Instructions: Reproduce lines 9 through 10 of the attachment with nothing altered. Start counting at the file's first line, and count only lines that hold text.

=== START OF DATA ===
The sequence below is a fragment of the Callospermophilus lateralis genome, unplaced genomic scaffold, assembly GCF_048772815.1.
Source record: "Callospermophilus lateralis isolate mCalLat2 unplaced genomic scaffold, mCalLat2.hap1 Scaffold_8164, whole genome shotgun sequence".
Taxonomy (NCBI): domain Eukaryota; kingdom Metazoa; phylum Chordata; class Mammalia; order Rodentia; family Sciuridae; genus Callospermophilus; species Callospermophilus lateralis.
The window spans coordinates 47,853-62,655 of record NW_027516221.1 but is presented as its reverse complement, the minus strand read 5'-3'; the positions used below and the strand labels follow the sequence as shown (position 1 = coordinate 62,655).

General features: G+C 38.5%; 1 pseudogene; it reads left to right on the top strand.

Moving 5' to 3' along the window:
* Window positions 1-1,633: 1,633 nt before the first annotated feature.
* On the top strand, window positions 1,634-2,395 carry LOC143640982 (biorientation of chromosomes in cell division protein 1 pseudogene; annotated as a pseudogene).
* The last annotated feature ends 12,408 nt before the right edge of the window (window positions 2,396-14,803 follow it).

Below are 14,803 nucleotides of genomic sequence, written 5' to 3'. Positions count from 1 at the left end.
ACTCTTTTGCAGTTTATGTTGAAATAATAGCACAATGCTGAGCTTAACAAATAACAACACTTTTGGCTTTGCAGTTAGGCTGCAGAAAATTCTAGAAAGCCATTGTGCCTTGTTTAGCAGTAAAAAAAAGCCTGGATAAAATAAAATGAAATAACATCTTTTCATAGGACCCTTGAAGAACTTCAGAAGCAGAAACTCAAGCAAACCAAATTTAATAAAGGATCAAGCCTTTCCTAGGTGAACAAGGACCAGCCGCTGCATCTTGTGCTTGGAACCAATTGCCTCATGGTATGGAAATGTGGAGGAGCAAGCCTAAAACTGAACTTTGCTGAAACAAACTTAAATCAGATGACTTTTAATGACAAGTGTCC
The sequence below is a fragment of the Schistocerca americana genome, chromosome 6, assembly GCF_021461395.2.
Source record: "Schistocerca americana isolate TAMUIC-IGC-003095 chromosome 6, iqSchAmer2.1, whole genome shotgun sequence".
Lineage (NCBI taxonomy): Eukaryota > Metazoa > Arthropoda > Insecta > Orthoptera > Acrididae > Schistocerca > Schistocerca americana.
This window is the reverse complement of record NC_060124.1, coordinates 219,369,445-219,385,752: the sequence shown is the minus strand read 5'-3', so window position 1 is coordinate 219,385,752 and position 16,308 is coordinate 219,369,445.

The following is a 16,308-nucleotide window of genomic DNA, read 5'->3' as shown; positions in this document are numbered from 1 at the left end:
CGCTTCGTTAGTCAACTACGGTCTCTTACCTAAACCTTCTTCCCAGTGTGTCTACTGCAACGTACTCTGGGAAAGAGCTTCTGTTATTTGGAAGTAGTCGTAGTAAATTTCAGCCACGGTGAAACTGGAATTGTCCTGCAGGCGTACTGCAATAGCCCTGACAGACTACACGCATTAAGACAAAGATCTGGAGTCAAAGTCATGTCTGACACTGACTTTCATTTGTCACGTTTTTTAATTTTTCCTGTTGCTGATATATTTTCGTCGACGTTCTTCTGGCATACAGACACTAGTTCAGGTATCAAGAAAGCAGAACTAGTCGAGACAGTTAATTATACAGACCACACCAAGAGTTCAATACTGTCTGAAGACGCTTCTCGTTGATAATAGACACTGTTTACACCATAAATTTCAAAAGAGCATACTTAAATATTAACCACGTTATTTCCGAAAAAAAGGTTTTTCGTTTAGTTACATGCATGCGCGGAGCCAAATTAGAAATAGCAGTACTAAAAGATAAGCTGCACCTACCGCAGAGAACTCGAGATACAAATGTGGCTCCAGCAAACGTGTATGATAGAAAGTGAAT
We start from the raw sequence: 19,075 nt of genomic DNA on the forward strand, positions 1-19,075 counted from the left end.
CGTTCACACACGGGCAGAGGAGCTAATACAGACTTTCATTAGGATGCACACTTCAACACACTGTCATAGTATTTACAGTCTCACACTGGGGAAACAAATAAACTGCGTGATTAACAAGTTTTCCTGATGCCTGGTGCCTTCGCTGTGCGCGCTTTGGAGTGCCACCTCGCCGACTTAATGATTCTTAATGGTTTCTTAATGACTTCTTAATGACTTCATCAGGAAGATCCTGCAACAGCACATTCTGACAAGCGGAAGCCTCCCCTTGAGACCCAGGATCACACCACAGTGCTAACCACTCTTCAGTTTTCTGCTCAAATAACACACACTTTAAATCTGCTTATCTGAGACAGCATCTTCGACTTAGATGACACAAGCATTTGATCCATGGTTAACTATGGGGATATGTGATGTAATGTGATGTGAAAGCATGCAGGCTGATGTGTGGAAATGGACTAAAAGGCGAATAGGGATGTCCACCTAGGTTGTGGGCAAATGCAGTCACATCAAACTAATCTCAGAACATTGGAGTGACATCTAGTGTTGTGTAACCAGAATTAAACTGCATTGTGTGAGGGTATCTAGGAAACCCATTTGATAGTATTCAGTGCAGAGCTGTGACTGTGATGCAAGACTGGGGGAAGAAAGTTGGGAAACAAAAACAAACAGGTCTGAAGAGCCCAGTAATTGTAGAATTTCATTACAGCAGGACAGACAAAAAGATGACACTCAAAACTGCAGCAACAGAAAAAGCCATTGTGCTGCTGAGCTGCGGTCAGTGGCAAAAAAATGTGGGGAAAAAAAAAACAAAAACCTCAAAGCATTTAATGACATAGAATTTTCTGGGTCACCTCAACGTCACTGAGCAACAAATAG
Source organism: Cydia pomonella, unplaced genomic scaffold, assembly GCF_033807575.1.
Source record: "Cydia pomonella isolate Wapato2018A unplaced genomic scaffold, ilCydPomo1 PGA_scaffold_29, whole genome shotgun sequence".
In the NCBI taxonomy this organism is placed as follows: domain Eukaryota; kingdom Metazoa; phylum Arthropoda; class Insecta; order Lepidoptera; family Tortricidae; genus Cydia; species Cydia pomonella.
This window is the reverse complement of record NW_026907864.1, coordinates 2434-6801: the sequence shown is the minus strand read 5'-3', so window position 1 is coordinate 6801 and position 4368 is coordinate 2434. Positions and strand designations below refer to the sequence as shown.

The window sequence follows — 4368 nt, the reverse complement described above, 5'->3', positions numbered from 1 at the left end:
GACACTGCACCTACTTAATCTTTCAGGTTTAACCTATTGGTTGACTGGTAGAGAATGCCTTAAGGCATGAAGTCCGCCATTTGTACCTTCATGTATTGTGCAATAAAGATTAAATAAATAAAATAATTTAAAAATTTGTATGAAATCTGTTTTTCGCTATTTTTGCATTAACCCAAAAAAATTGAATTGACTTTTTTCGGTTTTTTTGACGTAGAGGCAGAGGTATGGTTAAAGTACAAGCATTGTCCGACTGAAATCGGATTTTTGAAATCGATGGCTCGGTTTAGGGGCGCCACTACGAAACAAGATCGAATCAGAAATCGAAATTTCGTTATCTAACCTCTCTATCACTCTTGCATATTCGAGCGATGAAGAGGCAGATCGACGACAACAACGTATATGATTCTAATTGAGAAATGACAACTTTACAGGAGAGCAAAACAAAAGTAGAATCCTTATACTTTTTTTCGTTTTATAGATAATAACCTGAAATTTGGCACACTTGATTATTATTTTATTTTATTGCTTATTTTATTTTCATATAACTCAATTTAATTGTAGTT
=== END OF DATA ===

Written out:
* The last annotated feature ends 12,408 nt before the right edge of the window (window positions 2,396-14,803 follow it).

Below are 14,803 nucleotides of genomic sequence, written 5' to 3'. Positions count from 1 at the left end.